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When Dunedin city councillors meet this month to discuss priorities for the next 10 years, rates and debt will play an important part.
Councillors will be shaping up a draft 10-year plan for the city, which will go out for public feedback in March/April. At the forefront of our minds, as it is for the community, is how we best invest in Dunedin to make it one of the world's great small cities for the decades to come.
Providing services and amenities for our city costs money and like any household or business, the council, in discussion with the community, has to work out our priorities and then how they will be paid for.
Councils have two main roles when it comes to things they do for the community, and therefore spend money on. First, we must provide key services, such as water and waste services, roads and footpaths, to keep the city ticking over. We also have to keep these in good working order. Second, we have an important role in making the city an attractive and compelling place in which to live, work, study and do business - so we continue to keep and attract residents. This is where proposed large-scale projects fit, such as the central city plan and a bridge to the waterfront, which deliver on our strategic vision for Dunedin.
Over the next decade, we need to do more in both these areas. Like many councils across the country we have ageing infrastructure assets, such as water and wastewater pipes, that need to be replaced and properties that must be maintained. After a period where we have concentrated on getting our debt down, rather than spending on big projects, we now also need to focus on ensuring Dunedin has an attractive and connected central city and great facilities.
Preparing the 10-year plan means it's the right time to take stock of where we are, the key priorities and how we pay for the things that are important for the city.
The DCC gets its money from a range of sources. About half comes from rates, with the rest from fees, charges, subsidies, grants, property and interest payments from loans we have made to council-owned companies. Dividends from council companies used to be a significant contribution, but in the past few years we have received less money so the companies can invest in their own assets.
We use our day-to-day income to pay for our operational, or running, costs - the ``business as usual'' work that makes sure rubbish is collected, museums and libraries are open and sportsfields are mown. This income also meets some of the cost of replacing assets like water pipes. Big and new projects come under major capital spending and are usually paid for through debt (rates pay the costs of servicing the debt). Projects such as the upgrade of the Tahuna Wastewater Treatment Plant or street upgrades in the Warehouse Precinct are examples of such projects.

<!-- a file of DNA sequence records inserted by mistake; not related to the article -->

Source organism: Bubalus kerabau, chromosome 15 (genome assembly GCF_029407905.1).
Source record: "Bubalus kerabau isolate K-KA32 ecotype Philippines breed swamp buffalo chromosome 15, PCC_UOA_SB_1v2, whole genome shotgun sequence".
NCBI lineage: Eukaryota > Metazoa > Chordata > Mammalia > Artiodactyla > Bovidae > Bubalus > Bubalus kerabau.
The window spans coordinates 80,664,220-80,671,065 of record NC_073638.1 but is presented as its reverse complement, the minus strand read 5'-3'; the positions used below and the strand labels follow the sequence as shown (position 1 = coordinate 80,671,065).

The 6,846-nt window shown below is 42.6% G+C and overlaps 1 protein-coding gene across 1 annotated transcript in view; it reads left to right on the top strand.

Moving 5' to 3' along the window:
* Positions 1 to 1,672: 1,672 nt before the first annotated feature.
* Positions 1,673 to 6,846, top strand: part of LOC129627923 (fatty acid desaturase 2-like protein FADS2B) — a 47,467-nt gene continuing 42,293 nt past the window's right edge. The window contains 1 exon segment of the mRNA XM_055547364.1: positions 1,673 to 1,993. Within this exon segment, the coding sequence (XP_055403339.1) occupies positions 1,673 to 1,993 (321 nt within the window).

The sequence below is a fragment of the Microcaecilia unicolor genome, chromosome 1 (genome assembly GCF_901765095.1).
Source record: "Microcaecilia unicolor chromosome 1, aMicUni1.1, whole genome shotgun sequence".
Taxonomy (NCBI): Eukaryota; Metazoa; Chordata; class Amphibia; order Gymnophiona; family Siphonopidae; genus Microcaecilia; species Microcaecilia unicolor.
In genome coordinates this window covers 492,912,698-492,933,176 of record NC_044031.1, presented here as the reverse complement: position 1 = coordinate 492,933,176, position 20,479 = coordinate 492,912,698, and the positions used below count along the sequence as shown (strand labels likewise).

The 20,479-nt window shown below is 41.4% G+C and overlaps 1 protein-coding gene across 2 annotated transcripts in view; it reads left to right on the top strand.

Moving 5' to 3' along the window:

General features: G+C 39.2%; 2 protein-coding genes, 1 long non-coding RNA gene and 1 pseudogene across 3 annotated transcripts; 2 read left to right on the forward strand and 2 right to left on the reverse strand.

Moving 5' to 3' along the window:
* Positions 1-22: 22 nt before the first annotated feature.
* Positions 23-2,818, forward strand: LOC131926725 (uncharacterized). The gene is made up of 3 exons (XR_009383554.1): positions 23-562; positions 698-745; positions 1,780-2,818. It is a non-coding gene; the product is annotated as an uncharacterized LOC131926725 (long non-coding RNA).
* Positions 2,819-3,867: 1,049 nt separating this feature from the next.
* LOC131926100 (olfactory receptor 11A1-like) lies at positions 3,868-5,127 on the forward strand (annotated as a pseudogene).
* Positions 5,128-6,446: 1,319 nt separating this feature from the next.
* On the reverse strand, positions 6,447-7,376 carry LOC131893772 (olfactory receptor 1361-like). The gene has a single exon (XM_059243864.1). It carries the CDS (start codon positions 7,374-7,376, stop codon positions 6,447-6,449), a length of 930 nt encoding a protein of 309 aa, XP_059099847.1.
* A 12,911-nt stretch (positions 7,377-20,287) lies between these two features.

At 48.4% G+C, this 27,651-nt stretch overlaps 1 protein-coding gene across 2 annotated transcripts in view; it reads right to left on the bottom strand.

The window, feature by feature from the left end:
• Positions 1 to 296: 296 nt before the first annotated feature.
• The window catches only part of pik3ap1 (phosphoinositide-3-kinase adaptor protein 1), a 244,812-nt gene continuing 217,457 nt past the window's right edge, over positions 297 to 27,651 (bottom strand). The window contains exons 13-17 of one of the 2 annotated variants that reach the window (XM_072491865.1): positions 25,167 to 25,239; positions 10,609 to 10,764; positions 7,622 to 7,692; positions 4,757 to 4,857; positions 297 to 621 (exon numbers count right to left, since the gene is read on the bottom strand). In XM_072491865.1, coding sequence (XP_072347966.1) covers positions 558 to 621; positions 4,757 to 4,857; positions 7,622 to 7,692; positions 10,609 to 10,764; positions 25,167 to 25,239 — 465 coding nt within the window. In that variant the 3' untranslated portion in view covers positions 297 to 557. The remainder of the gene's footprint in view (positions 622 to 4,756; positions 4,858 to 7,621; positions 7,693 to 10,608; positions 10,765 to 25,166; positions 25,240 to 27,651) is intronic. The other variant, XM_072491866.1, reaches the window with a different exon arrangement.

It's well known that in recent years the DCC has worked hard to reduce its debt. It's now sitting at about $202 million compared with a high of $255 million just three years ago following a big capital programme from previous councils. So, particularly since 2014-15, we've tightened our belts and held overall rates rises to 3% for three of the four years and paid off debt.
For the reasons discussed above, we can't continue to keep rates rises at 3% and still do the things we need to do and that the community wants us to do, such as upgrading the centre of town.
It's time to take stock and work out the balance between what we should do and how we pay for it.
So, do we increase rates closer to the New Zealand average? Do we lift our debt limit so we can borrow more? Borrowing spreads the load across generations - some people think this is fair, some don't. Do we sell assets like investment property or companies? Or do we try a mix of all three?
These tough questions mean the 10-year plan discussions over the next few months are really important. We need to hear from people what matters to them and how the costs should be met.
Cr Mike Lord is chairman of the Dunedin City Council's finance and council controlled organisations committee.